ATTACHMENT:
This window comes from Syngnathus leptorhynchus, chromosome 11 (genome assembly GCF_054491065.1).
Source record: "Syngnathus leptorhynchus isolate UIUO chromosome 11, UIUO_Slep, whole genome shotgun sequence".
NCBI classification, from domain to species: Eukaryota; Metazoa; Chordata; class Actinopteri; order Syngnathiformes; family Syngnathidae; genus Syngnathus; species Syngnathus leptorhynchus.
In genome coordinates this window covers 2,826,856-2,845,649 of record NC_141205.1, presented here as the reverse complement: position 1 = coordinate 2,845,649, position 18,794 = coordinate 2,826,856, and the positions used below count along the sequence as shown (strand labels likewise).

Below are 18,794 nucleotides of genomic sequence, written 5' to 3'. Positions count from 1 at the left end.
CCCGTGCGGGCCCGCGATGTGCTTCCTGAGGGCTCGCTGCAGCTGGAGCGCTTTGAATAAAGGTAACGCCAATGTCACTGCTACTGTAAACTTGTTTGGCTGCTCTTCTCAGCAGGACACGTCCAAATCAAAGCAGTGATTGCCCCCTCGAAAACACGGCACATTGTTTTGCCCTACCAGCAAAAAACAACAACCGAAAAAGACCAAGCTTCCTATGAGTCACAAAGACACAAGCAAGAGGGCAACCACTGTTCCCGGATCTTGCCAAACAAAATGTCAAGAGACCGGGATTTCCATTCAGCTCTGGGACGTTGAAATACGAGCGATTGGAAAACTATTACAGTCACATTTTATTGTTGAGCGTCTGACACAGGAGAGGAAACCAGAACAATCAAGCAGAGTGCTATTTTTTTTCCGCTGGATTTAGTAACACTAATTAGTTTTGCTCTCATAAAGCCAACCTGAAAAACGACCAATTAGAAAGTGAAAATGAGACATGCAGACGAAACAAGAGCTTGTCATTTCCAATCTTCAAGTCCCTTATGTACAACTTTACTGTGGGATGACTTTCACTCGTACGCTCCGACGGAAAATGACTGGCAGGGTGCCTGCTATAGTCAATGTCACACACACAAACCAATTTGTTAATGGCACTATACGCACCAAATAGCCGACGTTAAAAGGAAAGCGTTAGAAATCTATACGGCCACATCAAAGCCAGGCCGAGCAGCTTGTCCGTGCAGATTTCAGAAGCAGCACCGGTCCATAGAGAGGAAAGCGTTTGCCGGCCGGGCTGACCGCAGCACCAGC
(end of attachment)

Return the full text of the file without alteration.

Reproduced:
This window comes from Syngnathus leptorhynchus, chromosome 11 (genome assembly GCF_054491065.1).
Source record: "Syngnathus leptorhynchus isolate UIUO chromosome 11, UIUO_Slep, whole genome shotgun sequence".
NCBI classification, from domain to species: Eukaryota; Metazoa; Chordata; class Actinopteri; order Syngnathiformes; family Syngnathidae; genus Syngnathus; species Syngnathus leptorhynchus.
In genome coordinates this window covers 2,826,856-2,845,649 of record NC_141205.1, presented here as the reverse complement: position 1 = coordinate 2,845,649, position 18,794 = coordinate 2,826,856, and the positions used below count along the sequence as shown (strand labels likewise).

Below are 18,794 nucleotides of genomic sequence, written 5' to 3'. Positions count from 1 at the left end.
CCCGTGCGGGCCCGCGATGTGCTTCCTGAGGGCTCGCTGCAGCTGGAGCGCTTTGAATAAAGGTAACGCCAATGTCACTGCTACTGTAAACTTGTTTGGCTGCTCTTCTCAGCAGGACACGTCCAAATCAAAGCAGTGATTGCCCCCTCGAAAACACGGCACATTGTTTTGCCCTACCAGCAAAAAACAACAACCGAAAAAGACCAAGCTTCCTATGAGTCACAAAGACACAAGCAAGAGGGCAACCACTGTTCCCGGATCTTGCCAAACAAAATGTCAAGAGACCGGGATTTCCATTCAGCTCTGGGACGTTGAAATACGAGCGATTGGAAAACTATTACAGTCACATTTTATTGTTGAGCGTCTGACACAGGAGAGGAAACCAGAACAATCAAGCAGAGTGCTATTTTTTTTCCGCTGGATTTAGTAACACTAATTAGTTTTGCTCTCATAAAGCCAACCTGAAAAACGACCAATTAGAAAGTGAAAATGAGACATGCAGACGAAACAAGAGCTTGTCATTTCCAATCTTCAAGTCCCTTATGTACAACTTTACTGTGGGATGACTTTCACTCGTACGCTCCGACGGAAAATGACTGGCAGGGTGCCTGCTATAGTCAATGTCACACACACAAACCAATTTGTTAATGGCACTATACGCACCAAATAGCCGACGTTAAAAGGAAAGCGTTAGAAATCTATACGGCCACATCAAAGCCAGGCCGAGCAGCTTGTCCGTGCAGATTTCAGAAGCAGCACCGGTCCATAGAGAGGAAAGCGTTTGCCGGCCGGGCTGACCGCAGCACCAGC